PHOTO: Norman Seabrook was arrested last month and indicted last Thursday on federal bribery charges. Courtesy of Flickr/Five Mualimmak
By Michael V. Cusenza
A federal grand jury last week handed up an indictment of Norman Seabrook, former president of the Correction Officers’ Benevolent Association and an influential figure in City politics, for allegedly demanding and accepting bribes in exchange for investing $20 million of union money in a Manhattan-based hedge fund.
Seabrook, 56, was arrested a month ago along with Murray Huberfeld, 55, a founder and part-owner of Platinum Partners hedge fund. According to U.S. Attorney Preet Bharara, Huberfeld allegedly paid Seabrook $60,000, and promised future bribe payments, in exchange for Seabrook’s investment of $20 million of COBA money in Platinum Partners.
COBA is the city’s largest correction officers union and the largest municipal jail union in the country. It represents more than 9,000 correction officers in the five boroughs, including at Rikers Island. Until his June 8 arrest, Seabrook had been the union’s president for more than 20 years. According to Bharara, Seabrook’s power over the affairs of COBA was rarely questioned by his Executive Board due to his ability to affect their assignments, pay, and hours. Seabrook’s control extended to the union’s finances, including the administration of its “Annuity Fund,” a retirement benefits program funded by the City that invests more than $70 million for correction officers’ retirements.
According to the complaint, toward the end of 2013, on a trip to the Dominican Republic with, among others, an individual who is now a cooperating witness for the government, Seabrook told the witness that he worked hard to invest COBA’s money and was not getting anything out of it, and it was time that “Norman Seabrook got paid.”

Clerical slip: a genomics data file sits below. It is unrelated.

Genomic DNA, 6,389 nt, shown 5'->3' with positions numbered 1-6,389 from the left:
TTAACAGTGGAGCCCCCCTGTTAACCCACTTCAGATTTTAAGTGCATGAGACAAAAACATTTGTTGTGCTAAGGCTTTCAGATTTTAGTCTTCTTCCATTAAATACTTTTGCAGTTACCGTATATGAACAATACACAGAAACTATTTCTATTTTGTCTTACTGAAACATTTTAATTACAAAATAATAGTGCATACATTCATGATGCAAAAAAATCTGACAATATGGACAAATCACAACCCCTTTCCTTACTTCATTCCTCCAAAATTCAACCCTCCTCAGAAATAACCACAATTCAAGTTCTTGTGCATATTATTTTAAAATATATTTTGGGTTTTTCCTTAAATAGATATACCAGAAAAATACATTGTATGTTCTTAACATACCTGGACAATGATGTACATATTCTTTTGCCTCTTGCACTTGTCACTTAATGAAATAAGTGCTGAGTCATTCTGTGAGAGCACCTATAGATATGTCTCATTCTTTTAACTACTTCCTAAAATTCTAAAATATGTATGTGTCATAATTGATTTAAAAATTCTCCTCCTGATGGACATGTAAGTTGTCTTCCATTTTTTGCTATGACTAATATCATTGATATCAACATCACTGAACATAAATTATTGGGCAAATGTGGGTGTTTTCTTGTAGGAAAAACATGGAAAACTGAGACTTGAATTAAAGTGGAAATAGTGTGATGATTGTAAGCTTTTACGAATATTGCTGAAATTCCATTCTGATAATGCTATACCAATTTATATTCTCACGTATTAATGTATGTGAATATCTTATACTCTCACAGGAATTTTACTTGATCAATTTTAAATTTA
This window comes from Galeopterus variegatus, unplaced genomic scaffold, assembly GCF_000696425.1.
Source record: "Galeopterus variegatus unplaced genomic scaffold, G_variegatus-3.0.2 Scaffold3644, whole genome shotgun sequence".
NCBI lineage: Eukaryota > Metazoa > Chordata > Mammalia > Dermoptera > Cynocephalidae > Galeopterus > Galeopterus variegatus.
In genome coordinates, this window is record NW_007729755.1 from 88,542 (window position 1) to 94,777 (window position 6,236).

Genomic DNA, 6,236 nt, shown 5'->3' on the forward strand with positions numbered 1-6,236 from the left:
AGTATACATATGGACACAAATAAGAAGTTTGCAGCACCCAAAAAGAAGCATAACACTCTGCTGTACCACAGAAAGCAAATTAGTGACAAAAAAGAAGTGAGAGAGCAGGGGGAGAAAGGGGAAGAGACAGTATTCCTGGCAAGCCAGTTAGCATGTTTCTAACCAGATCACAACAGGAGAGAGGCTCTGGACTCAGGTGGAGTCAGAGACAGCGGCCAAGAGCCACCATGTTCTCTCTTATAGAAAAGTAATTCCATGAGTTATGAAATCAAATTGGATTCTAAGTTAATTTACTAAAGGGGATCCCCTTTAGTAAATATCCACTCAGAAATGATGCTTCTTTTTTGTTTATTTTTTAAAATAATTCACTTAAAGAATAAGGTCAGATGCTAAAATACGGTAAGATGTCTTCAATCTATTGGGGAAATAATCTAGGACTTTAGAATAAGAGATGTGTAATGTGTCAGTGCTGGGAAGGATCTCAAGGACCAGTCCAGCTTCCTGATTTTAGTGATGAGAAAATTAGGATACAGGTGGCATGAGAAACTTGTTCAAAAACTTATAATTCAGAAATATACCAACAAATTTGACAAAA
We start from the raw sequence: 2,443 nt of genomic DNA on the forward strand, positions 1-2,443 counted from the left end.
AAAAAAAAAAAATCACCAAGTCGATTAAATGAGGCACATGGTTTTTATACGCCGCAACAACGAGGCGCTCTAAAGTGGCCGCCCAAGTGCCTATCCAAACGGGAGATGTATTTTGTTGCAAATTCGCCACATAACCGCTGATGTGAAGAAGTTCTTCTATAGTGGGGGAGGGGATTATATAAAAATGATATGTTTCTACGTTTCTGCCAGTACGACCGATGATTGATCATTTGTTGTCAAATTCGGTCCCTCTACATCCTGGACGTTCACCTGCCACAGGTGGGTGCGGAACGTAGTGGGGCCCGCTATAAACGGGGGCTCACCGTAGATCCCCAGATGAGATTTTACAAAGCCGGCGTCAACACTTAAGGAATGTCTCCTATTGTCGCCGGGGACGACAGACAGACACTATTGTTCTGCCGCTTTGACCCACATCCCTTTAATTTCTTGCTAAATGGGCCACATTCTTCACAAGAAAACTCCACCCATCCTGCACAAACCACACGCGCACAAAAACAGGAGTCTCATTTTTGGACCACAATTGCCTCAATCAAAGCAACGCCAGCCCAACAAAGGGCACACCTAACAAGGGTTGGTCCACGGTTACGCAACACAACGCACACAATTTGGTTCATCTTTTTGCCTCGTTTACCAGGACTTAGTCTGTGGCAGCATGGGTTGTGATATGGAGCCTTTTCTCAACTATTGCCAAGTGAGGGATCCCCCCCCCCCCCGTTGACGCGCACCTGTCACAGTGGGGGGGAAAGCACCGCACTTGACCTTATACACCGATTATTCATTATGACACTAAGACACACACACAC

The feds’ witness was friendly with and had done business with Huberfeld, and was aware that Platinum was looking to attract public and institutional investors – as opposed to its more typical investor set of high net-worth individuals – and told Huberfeld that Seabrook would likely invest union money in Platinum if Huberfeld were willing to pay Seabrook cash. Huberfeld agreed to the proposition and worked out a formula in which Seabrook would be paid a kickback of a portion of the profits from COBA’s investment that Huberfeld estimated could be between $100,000 and $150,000 per year.
“As alleged, Norman Seabrook and Murray Huberfeld engaged in a straightforward and explicit bribery scheme,” Bharara said. “For a Ferragamo bag stuffed with $60,000 in cash, Seabrook allegedly sold himself and his duty to safeguard the retirement funds of his fellow correction officers. Norman Seabrook, as COBA’s president for over two decades, allegedly made decisions about how to invest the nest egg for thousands of hard-working public servants, based not on what was good for them, but on what was good for Norman Seabrook.”
The charges remained the same as the day they were arrested: Seabrook and Huberfeld face one count of conspiracy to commit honest services wire fraud, and one count of honest services wire fraud. Each of the two counts carries a maximum term of 20 years in prison.
“This kind of criminal collusion destabilizes the system and undermines investors’ confidence in the integrity of the marketplace,” added FBI Assistant Director-in-Charge Diego Rodriguez.